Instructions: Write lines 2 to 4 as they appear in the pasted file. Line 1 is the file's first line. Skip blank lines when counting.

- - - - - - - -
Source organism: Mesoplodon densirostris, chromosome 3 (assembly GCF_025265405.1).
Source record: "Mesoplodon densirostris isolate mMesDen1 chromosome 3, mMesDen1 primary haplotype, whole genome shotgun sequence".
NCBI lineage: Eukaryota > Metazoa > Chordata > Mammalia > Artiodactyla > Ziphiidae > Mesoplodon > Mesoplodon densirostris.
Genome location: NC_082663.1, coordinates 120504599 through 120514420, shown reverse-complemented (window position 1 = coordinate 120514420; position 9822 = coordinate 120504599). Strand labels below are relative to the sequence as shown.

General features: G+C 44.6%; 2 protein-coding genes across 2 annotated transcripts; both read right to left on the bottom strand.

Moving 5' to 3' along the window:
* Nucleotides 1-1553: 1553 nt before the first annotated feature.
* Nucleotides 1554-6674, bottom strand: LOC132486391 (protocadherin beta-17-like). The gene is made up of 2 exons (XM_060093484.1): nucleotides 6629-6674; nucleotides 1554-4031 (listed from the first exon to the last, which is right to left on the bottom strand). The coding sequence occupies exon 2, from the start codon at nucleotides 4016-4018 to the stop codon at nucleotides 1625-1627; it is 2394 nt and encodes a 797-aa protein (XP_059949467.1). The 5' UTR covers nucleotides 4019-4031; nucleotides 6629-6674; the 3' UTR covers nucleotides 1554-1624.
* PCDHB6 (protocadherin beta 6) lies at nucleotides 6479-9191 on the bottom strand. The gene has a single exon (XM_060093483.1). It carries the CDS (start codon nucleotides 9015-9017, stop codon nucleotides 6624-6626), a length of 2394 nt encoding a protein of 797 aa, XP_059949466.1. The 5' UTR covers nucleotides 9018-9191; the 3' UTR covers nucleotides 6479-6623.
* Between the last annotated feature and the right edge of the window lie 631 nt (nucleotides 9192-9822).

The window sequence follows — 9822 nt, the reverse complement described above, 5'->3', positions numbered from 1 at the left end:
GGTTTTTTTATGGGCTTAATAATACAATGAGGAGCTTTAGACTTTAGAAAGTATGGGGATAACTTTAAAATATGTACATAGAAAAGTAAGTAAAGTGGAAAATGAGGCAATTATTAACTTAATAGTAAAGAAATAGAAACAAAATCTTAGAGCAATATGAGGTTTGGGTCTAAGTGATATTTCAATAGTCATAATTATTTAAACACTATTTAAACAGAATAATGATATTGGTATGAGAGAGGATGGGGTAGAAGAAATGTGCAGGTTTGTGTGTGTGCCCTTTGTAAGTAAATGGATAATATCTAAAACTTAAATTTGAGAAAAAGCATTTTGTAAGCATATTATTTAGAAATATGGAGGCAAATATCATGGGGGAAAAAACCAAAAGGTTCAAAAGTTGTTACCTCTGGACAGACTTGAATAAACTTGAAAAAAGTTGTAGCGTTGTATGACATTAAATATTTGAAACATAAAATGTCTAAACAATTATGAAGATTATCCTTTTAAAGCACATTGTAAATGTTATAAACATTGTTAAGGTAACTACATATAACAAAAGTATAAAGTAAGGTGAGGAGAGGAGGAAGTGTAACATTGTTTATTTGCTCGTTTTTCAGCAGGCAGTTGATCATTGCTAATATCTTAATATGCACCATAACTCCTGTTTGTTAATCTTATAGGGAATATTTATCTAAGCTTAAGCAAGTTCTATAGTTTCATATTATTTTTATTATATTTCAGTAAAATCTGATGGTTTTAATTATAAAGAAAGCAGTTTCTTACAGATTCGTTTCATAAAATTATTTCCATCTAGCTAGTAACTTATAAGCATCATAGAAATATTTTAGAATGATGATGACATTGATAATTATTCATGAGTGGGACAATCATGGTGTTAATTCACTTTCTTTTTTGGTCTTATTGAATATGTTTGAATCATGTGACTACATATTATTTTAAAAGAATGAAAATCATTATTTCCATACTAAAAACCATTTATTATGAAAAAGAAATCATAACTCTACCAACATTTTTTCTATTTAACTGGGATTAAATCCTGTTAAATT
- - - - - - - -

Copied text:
Source record: "Mesoplodon densirostris isolate mMesDen1 chromosome 3, mMesDen1 primary haplotype, whole genome shotgun sequence".
NCBI lineage: Eukaryota > Metazoa > Chordata > Mammalia > Artiodactyla > Ziphiidae > Mesoplodon > Mesoplodon densirostris.
Genome location: NC_082663.1, coordinates 120504599 through 120514420, shown reverse-complemented (window position 1 = coordinate 120514420; position 9822 = coordinate 120504599). Strand labels below are relative to the sequence as shown.